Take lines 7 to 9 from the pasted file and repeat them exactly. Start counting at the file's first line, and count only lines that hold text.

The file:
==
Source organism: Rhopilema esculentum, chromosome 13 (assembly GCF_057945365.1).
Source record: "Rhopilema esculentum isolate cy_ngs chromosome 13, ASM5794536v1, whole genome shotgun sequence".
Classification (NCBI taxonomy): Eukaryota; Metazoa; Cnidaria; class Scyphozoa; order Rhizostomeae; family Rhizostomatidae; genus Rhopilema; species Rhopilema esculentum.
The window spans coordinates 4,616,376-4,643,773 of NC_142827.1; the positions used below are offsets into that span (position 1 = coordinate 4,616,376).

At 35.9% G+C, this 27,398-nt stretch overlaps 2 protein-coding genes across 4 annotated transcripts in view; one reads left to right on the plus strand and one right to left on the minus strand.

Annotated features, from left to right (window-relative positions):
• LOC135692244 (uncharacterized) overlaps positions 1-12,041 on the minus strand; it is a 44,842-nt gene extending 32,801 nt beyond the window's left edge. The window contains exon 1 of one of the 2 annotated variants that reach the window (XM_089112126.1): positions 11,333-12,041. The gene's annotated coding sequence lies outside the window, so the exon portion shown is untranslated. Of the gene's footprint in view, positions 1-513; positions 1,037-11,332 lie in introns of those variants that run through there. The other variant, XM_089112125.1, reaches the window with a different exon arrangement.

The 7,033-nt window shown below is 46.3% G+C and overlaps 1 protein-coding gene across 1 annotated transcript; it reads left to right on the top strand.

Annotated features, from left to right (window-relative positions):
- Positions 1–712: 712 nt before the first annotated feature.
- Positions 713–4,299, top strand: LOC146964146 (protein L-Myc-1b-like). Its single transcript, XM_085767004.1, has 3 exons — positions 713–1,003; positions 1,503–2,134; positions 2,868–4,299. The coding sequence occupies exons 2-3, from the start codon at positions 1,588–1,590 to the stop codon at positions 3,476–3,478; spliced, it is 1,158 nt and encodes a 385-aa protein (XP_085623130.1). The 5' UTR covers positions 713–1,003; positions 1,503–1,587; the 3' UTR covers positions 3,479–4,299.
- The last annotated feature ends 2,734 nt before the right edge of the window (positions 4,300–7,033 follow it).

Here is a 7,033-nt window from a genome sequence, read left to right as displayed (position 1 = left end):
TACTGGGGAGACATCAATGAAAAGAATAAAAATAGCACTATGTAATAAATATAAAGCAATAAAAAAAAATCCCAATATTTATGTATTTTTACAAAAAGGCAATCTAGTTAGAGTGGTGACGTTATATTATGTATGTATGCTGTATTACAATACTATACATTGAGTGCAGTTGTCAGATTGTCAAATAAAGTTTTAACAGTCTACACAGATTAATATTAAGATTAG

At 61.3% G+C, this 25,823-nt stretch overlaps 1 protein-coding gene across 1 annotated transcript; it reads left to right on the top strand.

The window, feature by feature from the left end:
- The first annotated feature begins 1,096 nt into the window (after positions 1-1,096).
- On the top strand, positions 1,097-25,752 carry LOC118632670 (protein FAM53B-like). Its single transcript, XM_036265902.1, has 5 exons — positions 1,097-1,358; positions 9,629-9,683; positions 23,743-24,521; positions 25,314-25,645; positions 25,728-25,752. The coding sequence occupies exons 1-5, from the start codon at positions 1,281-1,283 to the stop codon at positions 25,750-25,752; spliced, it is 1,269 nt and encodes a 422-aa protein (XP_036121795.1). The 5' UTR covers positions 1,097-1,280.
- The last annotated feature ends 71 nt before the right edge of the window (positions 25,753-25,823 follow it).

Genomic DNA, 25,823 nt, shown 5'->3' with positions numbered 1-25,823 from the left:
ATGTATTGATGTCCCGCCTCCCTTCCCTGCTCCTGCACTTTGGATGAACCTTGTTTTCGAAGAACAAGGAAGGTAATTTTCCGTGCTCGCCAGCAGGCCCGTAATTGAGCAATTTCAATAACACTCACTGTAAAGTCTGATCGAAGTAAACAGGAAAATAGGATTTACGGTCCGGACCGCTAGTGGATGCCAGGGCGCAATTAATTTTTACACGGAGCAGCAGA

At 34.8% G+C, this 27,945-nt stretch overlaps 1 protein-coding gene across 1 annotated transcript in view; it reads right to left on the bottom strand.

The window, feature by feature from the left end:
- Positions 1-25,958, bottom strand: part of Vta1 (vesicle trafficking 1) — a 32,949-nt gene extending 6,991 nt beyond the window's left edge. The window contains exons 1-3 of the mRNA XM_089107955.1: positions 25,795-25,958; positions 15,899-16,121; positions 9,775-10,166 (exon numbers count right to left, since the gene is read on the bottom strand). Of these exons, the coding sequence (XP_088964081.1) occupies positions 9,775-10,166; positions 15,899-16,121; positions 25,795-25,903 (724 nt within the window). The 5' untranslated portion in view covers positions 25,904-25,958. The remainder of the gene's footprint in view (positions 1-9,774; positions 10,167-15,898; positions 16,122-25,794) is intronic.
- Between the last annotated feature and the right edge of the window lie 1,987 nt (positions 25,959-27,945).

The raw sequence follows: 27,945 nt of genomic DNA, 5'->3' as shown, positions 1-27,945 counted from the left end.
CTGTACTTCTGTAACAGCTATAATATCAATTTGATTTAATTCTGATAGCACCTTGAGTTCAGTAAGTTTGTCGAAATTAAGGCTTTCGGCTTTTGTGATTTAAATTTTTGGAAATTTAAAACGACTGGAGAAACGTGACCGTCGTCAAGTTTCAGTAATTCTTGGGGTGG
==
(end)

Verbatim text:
• LOC135692244 (uncharacterized) overlaps positions 1-12,041 on the minus strand; it is a 44,842-nt gene extending 32,801 nt beyond the window's left edge. The window contains exon 1 of one of the 2 annotated variants that reach the window (XM_089112126.1): positions 11,333-12,041. The gene's annotated coding sequence lies outside the window, so the exon portion shown is untranslated. Of the gene's footprint in view, positions 1-513; positions 1,037-11,332 lie in introns of those variants that run through there. The other variant, XM_089112125.1, reaches the window with a different exon arrangement.

The 7,033-nt window shown below is 46.3% G+C and overlaps 1 protein-coding gene across 1 annotated transcript; it reads left to right on the top strand.

Annotated features, from left to right (window-relative positions):